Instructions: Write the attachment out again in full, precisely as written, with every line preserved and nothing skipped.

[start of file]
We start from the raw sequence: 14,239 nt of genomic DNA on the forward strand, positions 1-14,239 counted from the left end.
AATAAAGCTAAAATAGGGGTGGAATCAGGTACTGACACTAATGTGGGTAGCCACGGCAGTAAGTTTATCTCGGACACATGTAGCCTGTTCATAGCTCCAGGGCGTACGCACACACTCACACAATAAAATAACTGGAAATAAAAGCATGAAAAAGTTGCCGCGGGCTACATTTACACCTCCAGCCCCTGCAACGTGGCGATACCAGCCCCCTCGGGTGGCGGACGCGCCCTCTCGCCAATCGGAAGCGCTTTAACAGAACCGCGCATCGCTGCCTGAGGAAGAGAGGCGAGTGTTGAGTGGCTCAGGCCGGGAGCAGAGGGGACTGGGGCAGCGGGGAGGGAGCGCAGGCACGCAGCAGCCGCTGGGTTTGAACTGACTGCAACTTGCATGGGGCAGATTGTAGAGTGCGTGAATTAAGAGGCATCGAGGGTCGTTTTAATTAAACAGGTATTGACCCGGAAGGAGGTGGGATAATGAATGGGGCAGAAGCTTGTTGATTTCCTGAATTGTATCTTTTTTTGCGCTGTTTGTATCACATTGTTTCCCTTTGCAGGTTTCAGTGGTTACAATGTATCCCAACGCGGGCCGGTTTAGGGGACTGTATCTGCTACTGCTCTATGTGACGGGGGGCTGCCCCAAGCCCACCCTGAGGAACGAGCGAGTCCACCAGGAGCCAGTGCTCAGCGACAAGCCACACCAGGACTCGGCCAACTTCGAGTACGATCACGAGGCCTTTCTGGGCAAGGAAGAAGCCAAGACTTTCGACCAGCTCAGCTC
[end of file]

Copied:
We start from the raw sequence: 14,239 nt of genomic DNA on the forward strand, positions 1-14,239 counted from the left end.
AATAAAGCTAAAATAGGGGTGGAATCAGGTACTGACACTAATGTGGGTAGCCACGGCAGTAAGTTTATCTCGGACACATGTAGCCTGTTCATAGCTCCAGGGCGTACGCACACACTCACACAATAAAATAACTGGAAATAAAAGCATGAAAAAGTTGCCGCGGGCTACATTTACACCTCCAGCCCCTGCAACGTGGCGATACCAGCCCCCTCGGGTGGCGGACGCGCCCTCTCGCCAATCGGAAGCGCTTTAACAGAACCGCGCATCGCTGCCTGAGGAAGAGAGGCGAGTGTTGAGTGGCTCAGGCCGGGAGCAGAGGGGACTGGGGCAGCGGGGAGGGAGCGCAGGCACGCAGCAGCCGCTGGGTTTGAACTGACTGCAACTTGCATGGGGCAGATTGTAGAGTGCGTGAATTAAGAGGCATCGAGGGTCGTTTTAATTAAACAGGTATTGACCCGGAAGGAGGTGGGATAATGAATGGGGCAGAAGCTTGTTGATTTCCTGAATTGTATCTTTTTTTGCGCTGTTTGTATCACATTGTTTCCCTTTGCAGGTTTCAGTGGTTACAATGTATCCCAACGCGGGCCGGTTTAGGGGACTGTATCTGCTACTGCTCTATGTGACGGGGGGCTGCCCCAAGCCCACCCTGAGGAACGAGCGAGTCCACCAGGAGCCAGTGCTCAGCGACAAGCCACACCAGGACTCGGCCAACTTCGAGTACGATCACGAGGCCTTTCTGGGCAAGGAAGAAGCCAAGACTTTCGACCAGCTCAGCTC